At a Democratic party fun-raiser in Atlanta last month, Jimmy Carter drew laughs when he referred to the social graces - or lack of them - top White House aide Hamilton Jordan has displayed during nights out in Washington. Several evenings later, after attneding another Democratic function in Washington, Jordan headed for a singles bar and found his approach to making friends unappreciated: after spitting his drink down a woman's blouse, Jordan received a sharp slap on the face.

The bar was Sarsfield's, a favorite of some Carter staffers. Friday night, January 27, Jordan and two acquaintances tried to strike up a conversation with an attractive advertising copywriter. The President's advisor introduced himself as "Harvey Phillips" and in the course of an hour of drinking, according to two witnesses, he wrote the woman a dirty limerick and rubbed the small of her back until the woman's repeated efforts to remove his hands finally discouraged him. When he failed to distract her from a conversation with another man, Jordan filled his mouth with his drink and spewed it down the front of her blouse.

"My back was to him," recalls the woman, who prefers to remain unnamed. "I turned around very quickly and he spit again, over a girl's head and down my blouse. I just couldn't believe it."

She slapped him and was immediately grabbed by one of Jordan's companions.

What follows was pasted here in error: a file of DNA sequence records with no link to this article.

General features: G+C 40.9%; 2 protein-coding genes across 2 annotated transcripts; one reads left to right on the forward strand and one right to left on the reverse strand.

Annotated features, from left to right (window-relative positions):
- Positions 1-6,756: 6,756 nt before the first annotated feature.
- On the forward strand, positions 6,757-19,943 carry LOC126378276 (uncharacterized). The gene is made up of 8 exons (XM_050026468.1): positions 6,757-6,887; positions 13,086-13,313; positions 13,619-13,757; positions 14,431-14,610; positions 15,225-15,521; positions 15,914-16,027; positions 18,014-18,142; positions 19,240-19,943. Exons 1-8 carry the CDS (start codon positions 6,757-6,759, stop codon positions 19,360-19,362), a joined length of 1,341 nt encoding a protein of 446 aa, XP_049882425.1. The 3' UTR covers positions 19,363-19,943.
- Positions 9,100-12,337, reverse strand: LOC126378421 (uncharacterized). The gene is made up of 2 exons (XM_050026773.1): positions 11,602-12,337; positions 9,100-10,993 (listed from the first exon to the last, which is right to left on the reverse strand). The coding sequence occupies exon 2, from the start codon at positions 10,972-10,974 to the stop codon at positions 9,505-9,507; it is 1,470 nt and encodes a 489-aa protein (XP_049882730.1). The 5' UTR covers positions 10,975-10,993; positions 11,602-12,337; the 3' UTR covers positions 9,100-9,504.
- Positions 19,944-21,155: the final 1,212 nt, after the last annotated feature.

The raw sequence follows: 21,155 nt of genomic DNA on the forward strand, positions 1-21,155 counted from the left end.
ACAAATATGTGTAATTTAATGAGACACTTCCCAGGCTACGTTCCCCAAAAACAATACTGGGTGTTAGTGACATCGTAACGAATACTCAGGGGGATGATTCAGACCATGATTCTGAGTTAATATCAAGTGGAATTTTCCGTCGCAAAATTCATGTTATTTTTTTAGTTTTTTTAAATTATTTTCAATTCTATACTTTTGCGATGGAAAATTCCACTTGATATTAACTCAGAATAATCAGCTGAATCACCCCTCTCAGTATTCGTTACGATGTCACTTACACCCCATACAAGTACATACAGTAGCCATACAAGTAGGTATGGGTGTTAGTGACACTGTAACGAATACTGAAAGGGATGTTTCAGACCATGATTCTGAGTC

"He asked me how old I was. I said '26' and he said if you want to reach 27, you better get out of here. And Jordan began saying in a sing-song, 'You're such a lady . . .'"

Jordan and his companions demanded loudly the woman leave. Shaken, she paid her bill and departed.

Jordan, who recently separated from his wife, has developed a reputation for drinking and ungraceful behavior in the social arena. Early last fall, a young professional woman in Los Angeles stormed off the dance floor of a private club after Jordan, who had consumed beer heavily all evening, began "grabbing" her while dancing.

"What really offended me," the woman in California says, "was that someone so close to the President should have such an antiquated view of women. I'm from the South and it was abvious Jordan [and a friend] were Southerners; soem Southern men think there are two classes of women, the marrying kind and whores. They see something they want and they reach over, grab it and pull it over."

Jordan, according to the White House, has no comment on the Sarsfield's incident.